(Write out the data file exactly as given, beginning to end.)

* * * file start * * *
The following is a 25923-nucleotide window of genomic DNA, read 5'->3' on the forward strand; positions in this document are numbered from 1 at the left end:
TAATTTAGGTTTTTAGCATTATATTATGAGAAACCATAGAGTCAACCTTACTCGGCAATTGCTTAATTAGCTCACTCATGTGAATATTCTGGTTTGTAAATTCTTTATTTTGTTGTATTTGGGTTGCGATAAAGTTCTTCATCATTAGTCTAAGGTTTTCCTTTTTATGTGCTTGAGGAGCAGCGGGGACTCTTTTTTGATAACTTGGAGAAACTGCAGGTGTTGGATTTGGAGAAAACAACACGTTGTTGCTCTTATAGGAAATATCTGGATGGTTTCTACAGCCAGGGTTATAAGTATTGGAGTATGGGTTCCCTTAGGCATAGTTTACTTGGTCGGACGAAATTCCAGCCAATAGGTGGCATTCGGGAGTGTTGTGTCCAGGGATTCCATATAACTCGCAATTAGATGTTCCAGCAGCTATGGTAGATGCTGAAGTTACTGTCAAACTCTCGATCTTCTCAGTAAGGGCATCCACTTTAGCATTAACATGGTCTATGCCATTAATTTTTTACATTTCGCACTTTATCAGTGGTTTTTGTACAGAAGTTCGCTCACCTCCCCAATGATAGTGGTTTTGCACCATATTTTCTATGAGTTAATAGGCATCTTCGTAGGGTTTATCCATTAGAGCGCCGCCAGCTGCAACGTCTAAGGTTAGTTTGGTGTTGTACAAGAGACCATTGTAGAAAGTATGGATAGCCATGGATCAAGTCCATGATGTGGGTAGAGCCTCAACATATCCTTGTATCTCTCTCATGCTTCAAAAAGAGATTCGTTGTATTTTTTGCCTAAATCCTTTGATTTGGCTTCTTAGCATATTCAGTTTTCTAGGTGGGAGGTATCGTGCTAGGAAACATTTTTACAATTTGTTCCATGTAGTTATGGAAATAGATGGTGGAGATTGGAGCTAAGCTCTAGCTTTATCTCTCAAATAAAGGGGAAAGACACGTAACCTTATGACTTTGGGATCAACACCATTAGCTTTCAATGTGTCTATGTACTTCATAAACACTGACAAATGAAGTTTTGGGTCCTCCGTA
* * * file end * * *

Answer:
The following is a 25923-nucleotide window of genomic DNA, read 5'->3' on the forward strand; positions in this document are numbered from 1 at the left end:
TAATTTAGGTTTTTAGCATTATATTATGAGAAACCATAGAGTCAACCTTACTCGGCAATTGCTTAATTAGCTCACTCATGTGAATATTCTGGTTTGTAAATTCTTTATTTTGTTGTATTTGGGTTGCGATAAAGTTCTTCATCATTAGTCTAAGGTTTTCCTTTTTATGTGCTTGAGGAGCAGCGGGGACTCTTTTTTGATAACTTGGAGAAACTGCAGGTGTTGGATTTGGAGAAAACAACACGTTGTTGCTCTTATAGGAAATATCTGGATGGTTTCTACAGCCAGGGTTATAAGTATTGGAGTATGGGTTCCCTTAGGCATAGTTTACTTGGTCGGACGAAATTCCAGCCAATAGGTGGCATTCGGGAGTGTTGTGTCCAGGGATTCCATATAACTCGCAATTAGATGTTCCAGCAGCTATGGTAGATGCTGAAGTTACTGTCAAACTCTCGATCTTCTCAGTAAGGGCATCCACTTTAGCATTAACATGGTCTATGCCATTAATTTTTTACATTTCGCACTTTATCAGTGGTTTTTGTACAGAAGTTCGCTCACCTCCCCAATGATAGTGGTTTTGCACCATATTTTCTATGAGTTAATAGGCATCTTCGTAGGGTTTATCCATTAGAGCGCCGCCAGCTGCAACGTCTAAGGTTAGTTTGGTGTTGTACAAGAGACCATTGTAGAAAGTATGGATAGCCATGGATCAAGTCCATGATGTGGGTAGAGCCTCAACATATCCTTGTATCTCTCTCATGCTTCAAAAAGAGATTCGTTGTATTTTTTGCCTAAATCCTTTGATTTGGCTTCTTAGCATATTCAGTTTTCTAGGTGGGAGGTATCGTGCTAGGAAACATTTTTACAATTTGTTCCATGTAGTTATGGAAATAGATGGTGGAGATTGGAGCTAAGCTCTAGCTTTATCTCTCAAATAAAGGGGAAAGACACGTAACCTTATGACTTTGGGATCAACACCATTAGCTTTCAATGTGTCTATGTACTTCATAAACACTGACAAATGAAGTTTTGGGTCCTCCGTA